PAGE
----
Draft rumors are swirling as teams try to misdirect who they intend to select early in the first round. Throw in the fact that there are conceivably four quarterbacks to be taken in the first seven picks, teams are throwing every rumor out there to get other teams off their scent. Normally after a season like the Texans had in 2017 (4-12), they would too be in the midst of these trade talks. However, after trading their first-round pick to the Browns to acquire Deshaun Watson in last year’s draft, the Texans are out of such talks. Fortunately for the Texans, the earliest a division opponent will be selecting in this year’s draft are the Colts at eight.
The Colts are reportedly potential sellers of the eighth pick as they attempt to restock their roster to surround Andrew Luck with new talent. The Titans have the 25th pick after a 9-7 season. Marcus Mariota willed this team to the playoffs thanks to an easy schedule, but additions such as Malcolm Butler, Dion Lewis, and Xavier Su’a-Filo, and resigning Josh Kline will improve a developing roster. For the Jaguars, their biggest offseason addition was signing Andrew Norwell, a first-team All-Pro guard, to add to an already aggressive offensive line. After one of the most impressive seasons in franchise history, the Jags went all the way to the AFC Championship game. Their first pick in the 2018 Draft will be the 29th selection.
All these teams will be looking to add talent as well as fill holes on their roster. Here are the AFC South team’s biggest holes entering the draft.
Needs: OT, TE, CB, S, OLB
Number of Picks: 8
Ideal first pick: Tyrell Crosby, OT
The Texans are in the market for depth and contributors this draft season. Without a first or second round pick, the Texans are praying that a tackle drops into their laps. If they find someone they can’t live without, I don’t think they will hesitate to package several picks to move up into the second round. With the loss of C.J. Fiedorowicz, tight end skyrockets up the needs list as Ryan Griffin and Stephen Anderson are the only other serviceable tight ends on the roster. The Texans’ front seven is stout, but they are missing an OLB to finish out the linebacker core. Depending on where the Texans play Jadeveon Clowney, or if they are in a nickel package, this need is not as urgent as some of the others. The Texans spent most of the offseason courting secondary players to join the team. The additions of Aaron Colvin and Tryann Mathieu help cover up underlying problems of depth and age.
Needs: OT, OG, DE, RB, LB
Number of Picks: 9
Ideal first pick: Quenton Nelson, OG
The Colts’ roster is hemorrhaging talent. They focused on drafting WRs and surrounded Luck with an arsenal has left the rest of the team without much depth. Their move out of the third pick in the draft indicated that they are content with casting their lot with Andrew Luck. So instead of letting go of Luck and his injuries for a younger prospect, the Colts are seeking to use the draft as a injection of talent. Ryan Kelly and Anthony Castanzo are the only two offensive lineman worth their salt. Even so, the Colts allowed a league-high 56 sacks last season. As well, the Colts are switching to a 4-3 defense this season and lack the front seven talent to effectively make the switch. Adding players to fit the new system will be crucial for the transition to be successful. If the season started right now, Marlon Mack would be the starting RB... that does not incite fear considering the other RBs in the division. It would be in their best interest if the Colts start with selecting Nelson and begin protecting Luck.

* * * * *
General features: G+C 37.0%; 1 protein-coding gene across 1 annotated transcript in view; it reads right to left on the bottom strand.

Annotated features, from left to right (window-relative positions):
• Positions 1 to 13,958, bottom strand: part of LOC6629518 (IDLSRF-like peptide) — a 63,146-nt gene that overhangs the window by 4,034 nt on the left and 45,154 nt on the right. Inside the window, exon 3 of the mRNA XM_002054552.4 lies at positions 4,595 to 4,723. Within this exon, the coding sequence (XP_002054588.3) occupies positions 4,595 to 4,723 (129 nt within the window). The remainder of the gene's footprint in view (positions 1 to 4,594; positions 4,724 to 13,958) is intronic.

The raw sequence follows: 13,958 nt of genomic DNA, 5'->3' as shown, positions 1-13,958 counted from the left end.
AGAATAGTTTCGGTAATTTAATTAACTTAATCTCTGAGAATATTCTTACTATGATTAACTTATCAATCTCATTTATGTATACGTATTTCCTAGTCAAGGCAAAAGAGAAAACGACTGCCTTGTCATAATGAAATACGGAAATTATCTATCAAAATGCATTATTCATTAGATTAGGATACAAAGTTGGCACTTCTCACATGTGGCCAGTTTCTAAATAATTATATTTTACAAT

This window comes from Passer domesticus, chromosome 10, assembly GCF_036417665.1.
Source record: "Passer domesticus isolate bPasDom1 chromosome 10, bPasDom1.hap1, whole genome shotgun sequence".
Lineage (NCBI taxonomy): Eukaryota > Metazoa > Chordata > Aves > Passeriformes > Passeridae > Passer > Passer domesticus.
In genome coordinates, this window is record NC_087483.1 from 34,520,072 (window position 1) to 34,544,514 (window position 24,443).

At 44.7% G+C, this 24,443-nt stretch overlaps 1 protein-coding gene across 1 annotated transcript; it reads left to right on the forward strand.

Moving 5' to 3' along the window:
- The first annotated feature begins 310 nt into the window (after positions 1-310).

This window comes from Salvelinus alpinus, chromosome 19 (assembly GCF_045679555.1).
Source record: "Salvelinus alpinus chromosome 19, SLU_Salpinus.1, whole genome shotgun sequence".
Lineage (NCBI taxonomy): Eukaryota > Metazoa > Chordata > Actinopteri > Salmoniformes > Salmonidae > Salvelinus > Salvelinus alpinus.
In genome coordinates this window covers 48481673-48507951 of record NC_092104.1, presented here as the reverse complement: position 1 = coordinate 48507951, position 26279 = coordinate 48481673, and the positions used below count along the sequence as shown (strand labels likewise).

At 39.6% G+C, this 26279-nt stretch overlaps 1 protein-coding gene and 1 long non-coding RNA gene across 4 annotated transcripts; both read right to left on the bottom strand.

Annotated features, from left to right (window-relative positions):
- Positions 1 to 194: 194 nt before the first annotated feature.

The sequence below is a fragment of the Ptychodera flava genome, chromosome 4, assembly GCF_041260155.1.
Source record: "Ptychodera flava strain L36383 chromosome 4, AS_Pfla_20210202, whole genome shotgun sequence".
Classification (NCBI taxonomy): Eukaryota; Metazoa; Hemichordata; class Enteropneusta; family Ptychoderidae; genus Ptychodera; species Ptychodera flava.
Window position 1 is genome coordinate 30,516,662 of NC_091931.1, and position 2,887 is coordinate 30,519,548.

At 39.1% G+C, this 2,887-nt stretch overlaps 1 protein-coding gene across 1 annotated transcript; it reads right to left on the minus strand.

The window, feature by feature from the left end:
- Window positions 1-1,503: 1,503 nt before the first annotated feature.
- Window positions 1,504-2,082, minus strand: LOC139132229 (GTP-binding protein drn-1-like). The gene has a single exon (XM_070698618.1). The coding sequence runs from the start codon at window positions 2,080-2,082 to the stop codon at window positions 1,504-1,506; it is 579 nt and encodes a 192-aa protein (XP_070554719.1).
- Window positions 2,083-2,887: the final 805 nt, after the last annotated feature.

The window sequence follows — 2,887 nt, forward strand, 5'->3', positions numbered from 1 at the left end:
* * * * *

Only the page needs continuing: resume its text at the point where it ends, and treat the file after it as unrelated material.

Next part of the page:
Needs: WR, OT, S, LB
Number of picks: 7
Ideal first pick: Christian Kirk, WR
The Texans not getting Andrew Norwell frustrated me, but when he landed with the Jaguars I was irate. Their offensive line was not great, but it sufficed with Leonard Fournette busting through anything in his path. The Jags’ WR combo of Marqise Lee and Donte Moncrief will not suffice if the Jags want to build off of an amazing run last season. Christian Kirk would add versatility and consistency to their WR core. Their offensive line, even with the additions, still could use a LT for the future. Their roster depth can allow them to take a pick in the second round as well as take a risk on a prospect later in the draft. Losing Aaron Colvin to the Texans opens up a hole in their secondary, which I can see being quickly filled with a mid round pick in a nickel safety roll. The only change to the front seven last year that earned the name “Sacksonville” was the retirement of Paul Posluszny. Posluszny was the leader and rare bright spot on the Jags defense throughout its lowest moments. Finding someone to be Telvin Smith’s running mate should be a high priority as well.
Needs: DE, OG, OLB, DL, WR
Number of picks: 6
Ideal first pick: Da’Shawn Hand,
For what its worth, the Titans won a playoff game and beat some good teams along the way. The adoption of a hard-nosed style of play on both sides of the ball was a key contributor to that. The Titans have finally strung together some wins, they will get off the league’s doormat and will look to sustain themselves as a playoff team. Their pass rush was atrocious last season. Their front seven needs a major overhaul to begin to put pressure on the developing QBs in the division. Da’Shawn Hand had a productive career at Alabama but the depth there never allowed him to take full control of the position. Their offensive line is patchwork, and starting with a new OG would be helpful. With only 6 picks in this draft, the Titans have to be effective in their decisions if they want to continue playing in the playoffs. OLB is an issue and also contributes to their pass rush issues. Brian Orakpo is aging and they need someone to replace him. As well, even after drafting Corey Davis last year in the first round, they still struggle to have a competent receiving core.